Gal Gadot: Training for Wonder Woman is harder than Israeli army

Meher Tatna
The New Paper
24 May 2017

Not only is Gal Gadot Wonder Woman in the movies, she is Wonder Woman in real life as well.

Seven weeks ago, the 32-year-old Israeli actress gave birth to her second child, and a few days ago, she threw her back out so badly she cannot sit.

Yet, she showed up to the movie's press junket looking spectacular in a black Michael Kors dress and gets through the entire interview at the Warner Bros facility 3Labs in Culver City, California, standing up.

"It's the stress and the excitement and the baby and the breastfeeding," said Gadot.

Wonder Woman made a brief appearance in last year's Batman V Superman: Dawn Of Justice, and Gadot was widely considered the best thing in the critically panned movie.


Now she is headlining Wonder Woman's origin story in the Patty Jenkins-directed film of the same name, which opens here on May 31.

We learn about Diana, who was raised on an island by female warriors called Amazons. She is trained in combat but is so protected that she has no idea of the real world, and she has never even seen a man.

That all changes when she saves the life of an American pilot (Chris Pine) who crash-lands off the island. When he tells her about the ongoing World War I, she goes to the front line with him, in the process discovering her true destiny.

While her career trajectory has been relatively short in the United States, Gadot - who appeared in a few Fast and Furious flicks - was well known in Israel since she was crowned Miss Israel Universe in 2004.

Since then, she splits her time acting, modelling and the Israeli army, where all citizens over 18 are conscripted.

"Fame I am not paying attention to," she said.

"It is a side effect. Being famous in Israel for many years made me used to what is going on (in Hollywood) with the paparazzi. It is just white noise.

"The only great thing about it is that now I don't have to go through exhausting auditions.

"Now I get the script, and if I like it, I can do it, and if I don't like it, I pass on it. And this is mind-blowing to me."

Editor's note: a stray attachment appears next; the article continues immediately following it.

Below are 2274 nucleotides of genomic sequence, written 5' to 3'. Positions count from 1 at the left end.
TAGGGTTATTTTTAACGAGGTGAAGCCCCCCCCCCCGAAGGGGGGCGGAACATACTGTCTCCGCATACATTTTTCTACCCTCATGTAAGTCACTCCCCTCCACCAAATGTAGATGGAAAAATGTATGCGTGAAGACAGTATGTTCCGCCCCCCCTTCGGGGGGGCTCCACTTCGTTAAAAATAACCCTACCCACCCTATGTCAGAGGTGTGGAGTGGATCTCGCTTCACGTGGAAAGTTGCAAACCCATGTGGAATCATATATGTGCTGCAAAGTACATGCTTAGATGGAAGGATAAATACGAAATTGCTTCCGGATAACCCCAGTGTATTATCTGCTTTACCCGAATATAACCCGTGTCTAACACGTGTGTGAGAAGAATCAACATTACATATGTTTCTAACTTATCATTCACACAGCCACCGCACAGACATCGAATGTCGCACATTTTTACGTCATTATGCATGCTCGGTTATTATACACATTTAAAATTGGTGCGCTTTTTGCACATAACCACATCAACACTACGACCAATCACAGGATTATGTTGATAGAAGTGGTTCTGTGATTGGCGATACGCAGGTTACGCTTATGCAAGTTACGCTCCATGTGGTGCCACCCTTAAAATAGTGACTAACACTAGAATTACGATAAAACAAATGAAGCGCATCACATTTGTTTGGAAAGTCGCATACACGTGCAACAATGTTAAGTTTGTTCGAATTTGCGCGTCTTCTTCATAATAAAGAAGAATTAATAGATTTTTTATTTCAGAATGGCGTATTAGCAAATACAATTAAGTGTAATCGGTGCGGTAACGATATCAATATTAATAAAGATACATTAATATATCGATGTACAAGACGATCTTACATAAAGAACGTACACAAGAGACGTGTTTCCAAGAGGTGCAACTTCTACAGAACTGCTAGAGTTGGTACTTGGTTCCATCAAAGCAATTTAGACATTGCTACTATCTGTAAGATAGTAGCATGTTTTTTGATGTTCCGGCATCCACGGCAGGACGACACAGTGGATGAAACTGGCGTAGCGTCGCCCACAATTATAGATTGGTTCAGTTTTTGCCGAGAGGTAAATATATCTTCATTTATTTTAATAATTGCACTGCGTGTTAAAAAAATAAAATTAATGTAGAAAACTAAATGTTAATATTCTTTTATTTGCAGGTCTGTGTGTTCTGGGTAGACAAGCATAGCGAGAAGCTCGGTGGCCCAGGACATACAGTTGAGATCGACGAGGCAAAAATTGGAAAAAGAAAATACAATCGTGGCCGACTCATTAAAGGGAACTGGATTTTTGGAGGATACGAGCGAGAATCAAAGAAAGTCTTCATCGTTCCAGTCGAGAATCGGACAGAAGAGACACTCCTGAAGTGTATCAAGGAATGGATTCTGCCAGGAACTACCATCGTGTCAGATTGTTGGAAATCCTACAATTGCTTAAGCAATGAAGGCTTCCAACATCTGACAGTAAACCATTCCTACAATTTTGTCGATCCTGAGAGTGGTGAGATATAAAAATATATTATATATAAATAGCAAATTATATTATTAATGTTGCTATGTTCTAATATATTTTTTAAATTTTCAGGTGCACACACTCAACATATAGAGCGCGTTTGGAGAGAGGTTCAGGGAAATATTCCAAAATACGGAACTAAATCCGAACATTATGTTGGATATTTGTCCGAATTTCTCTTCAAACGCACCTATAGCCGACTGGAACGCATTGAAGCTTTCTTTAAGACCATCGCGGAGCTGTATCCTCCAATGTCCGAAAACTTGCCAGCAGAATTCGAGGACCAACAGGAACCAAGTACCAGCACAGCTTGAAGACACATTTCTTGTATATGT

But it wasn't always this way.

Gadot said: "I had so many camera tests, I was just sick of it.

"The rejection was the hardest part about being an actor (in Hollywood). I told my husband (Israeli real estate developer Yaron Varsano) that maybe it is not for me.

"And then Zack Snyder (director of Batman V Superman and producer of Wonder Woman) asked me to come and do an audition for something, but he wouldn't say what it was for.

"I did the audition, and I went back home to shoot an Israeli movie."

Like all good Hollywood stories, there was a happy ending.

Intensive training in swordsmanship, horse riding, gongfu and kickboxing followed, which she said was harder than the Israeli army training, and eventually put on 7.7kg of muscle.

Said Gadot: "I was a dancer for 12 years and learning the fight choreography reminded me a lot of dancing.

"I thought I was going to love horse riding because it always looked easy, but it was not easy at all, it was super painful.

"The weapon I liked the most was the Lasso of Truth. Because it is not aggressive like the sword, and it gets people to be honest and have no mask and just say the truth."

Gadot also worked on making Diana a real person.

"It was important that we didn't portray this character as a ball-buster or a cold woman, just because she is so strong. We show her flaws, and we show that she is not perfect.

"She can be the greatest warrior, and at the same time she can be naive and curious and blunt and confident, but worried and not really knowing what to do. For me, that is what makes her interesting," she said.

Gadot was pregnant with Maya - named after the late US poet Maya Angelou - when she was shooting Justice League, Wonder Woman's next appearance in the DC Extended Universe, which will be out later this year.

She said motherhood is a lot easier the second time around.

Said Gadot: "I feel like with my first one, (six-year-old) Alma, I was a lot more nervous.

"With Maya, I am at ease. It is just different, you have the experience now.

"It is always hard to be away from your babies, especially when they are that small. Maya doesn't know anything, she just needs affection and warmth. Alma is the one who needs more attention, and she is an amazing big sister.

"I am really lucky that I have this island of sanity that is my own, my family.